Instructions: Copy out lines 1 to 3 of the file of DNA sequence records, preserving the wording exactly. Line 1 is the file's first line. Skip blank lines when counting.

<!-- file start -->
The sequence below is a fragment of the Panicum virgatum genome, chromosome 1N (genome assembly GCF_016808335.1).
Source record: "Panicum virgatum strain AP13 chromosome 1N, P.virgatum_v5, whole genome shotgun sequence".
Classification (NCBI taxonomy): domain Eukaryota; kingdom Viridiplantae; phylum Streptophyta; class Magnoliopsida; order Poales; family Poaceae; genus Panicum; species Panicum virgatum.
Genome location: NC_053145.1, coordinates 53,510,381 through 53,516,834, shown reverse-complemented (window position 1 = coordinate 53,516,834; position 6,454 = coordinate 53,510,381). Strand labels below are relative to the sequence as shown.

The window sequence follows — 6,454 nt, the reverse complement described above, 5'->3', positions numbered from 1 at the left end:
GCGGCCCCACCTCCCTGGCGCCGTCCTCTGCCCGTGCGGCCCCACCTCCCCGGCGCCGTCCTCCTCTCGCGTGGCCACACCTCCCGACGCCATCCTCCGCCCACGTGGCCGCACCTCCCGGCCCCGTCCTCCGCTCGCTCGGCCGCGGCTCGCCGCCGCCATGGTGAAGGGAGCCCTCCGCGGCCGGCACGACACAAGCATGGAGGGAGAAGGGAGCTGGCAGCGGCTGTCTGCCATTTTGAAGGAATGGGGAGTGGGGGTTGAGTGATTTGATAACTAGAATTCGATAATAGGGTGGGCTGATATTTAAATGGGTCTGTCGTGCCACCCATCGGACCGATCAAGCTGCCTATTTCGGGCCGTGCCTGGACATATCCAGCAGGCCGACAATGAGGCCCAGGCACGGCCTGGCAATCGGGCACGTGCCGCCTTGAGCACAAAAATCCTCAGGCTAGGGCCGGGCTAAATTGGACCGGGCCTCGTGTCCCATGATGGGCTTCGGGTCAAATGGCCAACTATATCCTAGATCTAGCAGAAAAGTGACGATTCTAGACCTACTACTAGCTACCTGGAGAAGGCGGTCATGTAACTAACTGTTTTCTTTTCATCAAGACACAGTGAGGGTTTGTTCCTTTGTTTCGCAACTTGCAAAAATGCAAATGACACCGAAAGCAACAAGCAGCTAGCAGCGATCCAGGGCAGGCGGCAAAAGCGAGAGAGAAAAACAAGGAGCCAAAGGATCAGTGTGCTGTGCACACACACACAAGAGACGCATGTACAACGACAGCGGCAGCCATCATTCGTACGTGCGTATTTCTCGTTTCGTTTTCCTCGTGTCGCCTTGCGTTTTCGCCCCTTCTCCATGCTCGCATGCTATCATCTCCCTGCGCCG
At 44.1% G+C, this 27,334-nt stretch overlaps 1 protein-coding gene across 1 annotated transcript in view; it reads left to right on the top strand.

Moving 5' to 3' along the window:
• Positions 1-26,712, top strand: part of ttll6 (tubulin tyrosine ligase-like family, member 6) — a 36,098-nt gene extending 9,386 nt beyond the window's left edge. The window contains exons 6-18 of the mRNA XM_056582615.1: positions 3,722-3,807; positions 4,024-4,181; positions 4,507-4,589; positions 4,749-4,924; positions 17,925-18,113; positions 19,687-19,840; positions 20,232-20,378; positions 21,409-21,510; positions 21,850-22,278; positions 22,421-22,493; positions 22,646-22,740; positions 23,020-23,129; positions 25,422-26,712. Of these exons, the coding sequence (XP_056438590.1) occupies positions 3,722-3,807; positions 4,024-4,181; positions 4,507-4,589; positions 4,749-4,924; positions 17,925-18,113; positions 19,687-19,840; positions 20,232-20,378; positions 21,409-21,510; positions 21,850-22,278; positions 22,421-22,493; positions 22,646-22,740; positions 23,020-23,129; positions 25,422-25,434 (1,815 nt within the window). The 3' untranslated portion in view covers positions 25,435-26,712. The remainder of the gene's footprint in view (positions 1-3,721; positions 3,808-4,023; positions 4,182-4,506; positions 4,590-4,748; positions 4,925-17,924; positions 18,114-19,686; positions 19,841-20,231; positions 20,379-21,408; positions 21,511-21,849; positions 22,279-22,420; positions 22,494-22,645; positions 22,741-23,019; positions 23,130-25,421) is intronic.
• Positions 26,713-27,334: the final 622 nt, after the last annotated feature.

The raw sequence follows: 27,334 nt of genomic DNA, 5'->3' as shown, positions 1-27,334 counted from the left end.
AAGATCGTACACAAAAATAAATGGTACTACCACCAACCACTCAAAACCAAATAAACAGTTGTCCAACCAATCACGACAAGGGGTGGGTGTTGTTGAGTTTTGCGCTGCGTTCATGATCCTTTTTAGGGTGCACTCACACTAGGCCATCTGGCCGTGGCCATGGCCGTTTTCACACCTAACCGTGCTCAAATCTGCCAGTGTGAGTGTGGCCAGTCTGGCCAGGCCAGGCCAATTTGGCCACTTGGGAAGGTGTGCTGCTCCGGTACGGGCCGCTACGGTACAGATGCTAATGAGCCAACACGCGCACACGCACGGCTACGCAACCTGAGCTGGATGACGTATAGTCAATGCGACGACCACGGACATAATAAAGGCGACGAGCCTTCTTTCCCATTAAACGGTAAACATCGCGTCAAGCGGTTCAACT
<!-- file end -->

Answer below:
The sequence below is a fragment of the Panicum virgatum genome, chromosome 1N (genome assembly GCF_016808335.1).
Source record: "Panicum virgatum strain AP13 chromosome 1N, P.virgatum_v5, whole genome shotgun sequence".
Classification (NCBI taxonomy): domain Eukaryota; kingdom Viridiplantae; phylum Streptophyta; class Magnoliopsida; order Poales; family Poaceae; genus Panicum; species Panicum virgatum.